One of the five men charged with gang-raping and killing a woman in India is a minor, his lawyer said Monday as he demanded an age-determination test in what could be a tactic to delay the case from being tried in a fast-track court.
The five charged in last month's attack of the 23-year-old student in a moving bus in New Delhi would face a possible death penalty if convicted. A sixth suspect says he is 17 years old, and if he is tried in a juvenile court he would face a maximum sentence of three years in a reform facility.
The rape of the woman, and the brutal beating that led to severe organ failure, has set off an impassioned debate about what India needs to do to prevent such tragedies. Protesters and politicians have called for tougher rape laws, police reforms and a transformation in the way the country treats women.
'If you could just see his face, he is only a child.' —Manohar Lal Sharma, lawyer for accused in rape trial
The five men charged with various crimes in the incident live in a slum in New Delhi, and were riding in an off-duty bus that picked up the woman and a male companion late in the evening of Dec. 16 in a posh part of the capital. Both were beaten severely and thrown off the bus. The woman died two weeks later of her injuries in a Singapore hospital.
Manohar Lal Sharma, the lawyer for one of the five charged men, Mukesh Singh, said at a court hearing Monday that his client is under 18, and that police documents indicating Singh is 26 had been "manipulated."
"If you could just see his face, he is only a child," Sharma told The Associated Press.
The hearing has been closed to the media under a gag order placed by the magistrate. The defendants have been brought to the court with their faces masked, and authorities have not released photos of the accused.
Sharma said Singh had added several years to his age to get a driver's licence. He said he asked the court to order a medical test to determine his client's age, but that the court did not indicate whether it would meet his request.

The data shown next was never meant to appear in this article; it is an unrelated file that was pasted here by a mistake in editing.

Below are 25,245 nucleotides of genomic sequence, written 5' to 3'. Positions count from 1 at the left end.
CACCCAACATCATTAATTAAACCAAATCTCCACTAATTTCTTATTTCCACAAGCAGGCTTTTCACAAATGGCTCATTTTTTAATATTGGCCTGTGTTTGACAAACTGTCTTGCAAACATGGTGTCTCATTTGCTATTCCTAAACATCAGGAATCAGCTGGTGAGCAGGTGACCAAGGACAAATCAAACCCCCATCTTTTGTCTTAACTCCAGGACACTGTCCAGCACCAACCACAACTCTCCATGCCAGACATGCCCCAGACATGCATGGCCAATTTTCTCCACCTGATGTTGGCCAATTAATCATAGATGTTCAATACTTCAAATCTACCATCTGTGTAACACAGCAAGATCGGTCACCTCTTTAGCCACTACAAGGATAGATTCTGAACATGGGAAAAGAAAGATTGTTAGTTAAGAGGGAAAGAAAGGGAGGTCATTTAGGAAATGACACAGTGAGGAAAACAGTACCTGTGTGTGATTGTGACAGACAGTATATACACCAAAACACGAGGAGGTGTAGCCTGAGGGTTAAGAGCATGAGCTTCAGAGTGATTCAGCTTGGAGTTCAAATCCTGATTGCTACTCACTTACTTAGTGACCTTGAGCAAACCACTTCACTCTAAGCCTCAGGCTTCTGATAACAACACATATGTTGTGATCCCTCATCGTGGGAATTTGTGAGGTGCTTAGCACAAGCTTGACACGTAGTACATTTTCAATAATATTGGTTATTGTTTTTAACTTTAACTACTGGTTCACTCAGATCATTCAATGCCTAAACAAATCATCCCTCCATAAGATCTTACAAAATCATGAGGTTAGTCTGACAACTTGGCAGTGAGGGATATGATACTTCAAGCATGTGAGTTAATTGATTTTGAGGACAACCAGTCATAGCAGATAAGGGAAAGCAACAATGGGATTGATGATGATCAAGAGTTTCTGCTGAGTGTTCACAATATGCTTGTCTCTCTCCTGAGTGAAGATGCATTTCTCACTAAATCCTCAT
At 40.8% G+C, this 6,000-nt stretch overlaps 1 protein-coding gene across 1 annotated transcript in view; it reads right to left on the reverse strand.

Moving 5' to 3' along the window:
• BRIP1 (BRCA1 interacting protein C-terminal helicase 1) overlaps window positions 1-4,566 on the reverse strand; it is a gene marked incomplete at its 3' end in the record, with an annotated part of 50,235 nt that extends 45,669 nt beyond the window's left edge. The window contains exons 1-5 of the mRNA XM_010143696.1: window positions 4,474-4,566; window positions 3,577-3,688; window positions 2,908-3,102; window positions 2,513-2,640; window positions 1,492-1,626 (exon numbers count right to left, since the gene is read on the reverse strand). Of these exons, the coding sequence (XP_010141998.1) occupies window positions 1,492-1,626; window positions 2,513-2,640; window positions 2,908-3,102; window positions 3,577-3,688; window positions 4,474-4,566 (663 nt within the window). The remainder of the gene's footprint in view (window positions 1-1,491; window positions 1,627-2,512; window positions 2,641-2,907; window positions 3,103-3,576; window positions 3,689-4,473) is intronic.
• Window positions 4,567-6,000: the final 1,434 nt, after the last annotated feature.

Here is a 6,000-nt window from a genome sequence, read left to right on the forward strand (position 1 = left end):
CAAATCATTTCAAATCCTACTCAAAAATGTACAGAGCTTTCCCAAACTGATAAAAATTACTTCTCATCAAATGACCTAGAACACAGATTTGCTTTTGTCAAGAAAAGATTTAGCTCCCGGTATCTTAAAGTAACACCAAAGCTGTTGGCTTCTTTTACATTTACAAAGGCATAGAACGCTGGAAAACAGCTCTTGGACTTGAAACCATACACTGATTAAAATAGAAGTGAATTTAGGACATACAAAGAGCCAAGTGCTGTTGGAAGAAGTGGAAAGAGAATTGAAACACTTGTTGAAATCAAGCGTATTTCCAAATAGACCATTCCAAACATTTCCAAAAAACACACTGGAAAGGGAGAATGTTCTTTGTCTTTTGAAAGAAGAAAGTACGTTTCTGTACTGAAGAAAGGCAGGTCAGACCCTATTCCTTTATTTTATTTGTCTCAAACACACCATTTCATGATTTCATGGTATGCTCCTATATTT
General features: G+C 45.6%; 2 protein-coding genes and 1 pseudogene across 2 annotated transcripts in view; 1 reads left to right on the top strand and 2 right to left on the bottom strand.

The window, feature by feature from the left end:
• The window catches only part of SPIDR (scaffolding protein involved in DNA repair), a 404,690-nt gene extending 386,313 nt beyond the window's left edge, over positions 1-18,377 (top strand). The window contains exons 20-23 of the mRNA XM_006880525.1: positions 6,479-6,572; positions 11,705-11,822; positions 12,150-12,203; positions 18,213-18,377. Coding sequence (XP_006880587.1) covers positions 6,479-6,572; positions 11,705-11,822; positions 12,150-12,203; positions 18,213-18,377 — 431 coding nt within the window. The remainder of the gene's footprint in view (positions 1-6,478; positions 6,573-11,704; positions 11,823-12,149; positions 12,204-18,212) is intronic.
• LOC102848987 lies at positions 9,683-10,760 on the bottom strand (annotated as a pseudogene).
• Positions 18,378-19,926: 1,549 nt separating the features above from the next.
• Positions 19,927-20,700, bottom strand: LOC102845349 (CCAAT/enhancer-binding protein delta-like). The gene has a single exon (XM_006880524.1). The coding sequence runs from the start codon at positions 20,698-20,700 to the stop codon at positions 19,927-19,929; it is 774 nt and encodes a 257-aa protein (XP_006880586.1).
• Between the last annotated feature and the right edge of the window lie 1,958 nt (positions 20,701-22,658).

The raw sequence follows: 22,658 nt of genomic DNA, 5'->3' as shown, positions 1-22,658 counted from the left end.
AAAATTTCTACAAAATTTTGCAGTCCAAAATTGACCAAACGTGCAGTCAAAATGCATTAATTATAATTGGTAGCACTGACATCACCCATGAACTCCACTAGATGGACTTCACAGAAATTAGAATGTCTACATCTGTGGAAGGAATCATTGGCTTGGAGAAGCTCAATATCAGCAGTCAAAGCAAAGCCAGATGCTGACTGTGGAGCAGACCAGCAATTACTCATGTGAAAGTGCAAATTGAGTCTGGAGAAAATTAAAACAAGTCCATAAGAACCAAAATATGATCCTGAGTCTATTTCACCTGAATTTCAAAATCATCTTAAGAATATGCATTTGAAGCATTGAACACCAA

The case was expected to be shifted to the fast-track court Monday to avoid the delays that plague most trials in India. But the court addressed only procedural matters and paper work at the hearing, and the case was not handed over.
The next hearing was scheduled for Thursday, but it was not clear whether the case would be handed over then to the fast-track court, which was created this month to deal with crimes against women.
Last week, Sharma made a series of inflammatory and often-contradictory statements, saying that police had beaten the five charged suspects and placed other prisoners into their cells to threaten them with knives.
Monday's hearing had been set for last week but was rescheduled when it turned out that the official list of charges was not completely legible.
6 arrested in separate gang-rape case
On Sunday, police said they had arrested six suspects in another gang rape of a bus passenger in India.
Police officer Raj Jeet Singh said a 29-year-old woman was the only passenger on a bus as she was travelling to her village in northern Punjab state on Friday night. The driver took her to a desolate location, he said. There, the driver and the conductor took her to a building where they were joined by five friends and took turns raping her throughout the night, Singh said.
The driver dropped the woman off at her village early Saturday, he said, adding that police arrested six suspects on Saturday and were searching for another.
"You can expect this latest case will galvanize the anger that already exists," CBC reporter Nahlah Ayed said from New Delhi. She said protests are planned for Wednesday to mark one month since the first bus attack incident.
Also on Saturday, police arrested a 32-year-old man for allegedly raping and killing a nine-year-old girl two weeks ago in Ahmednagar district in western India, the Press Trust of India news agency reported.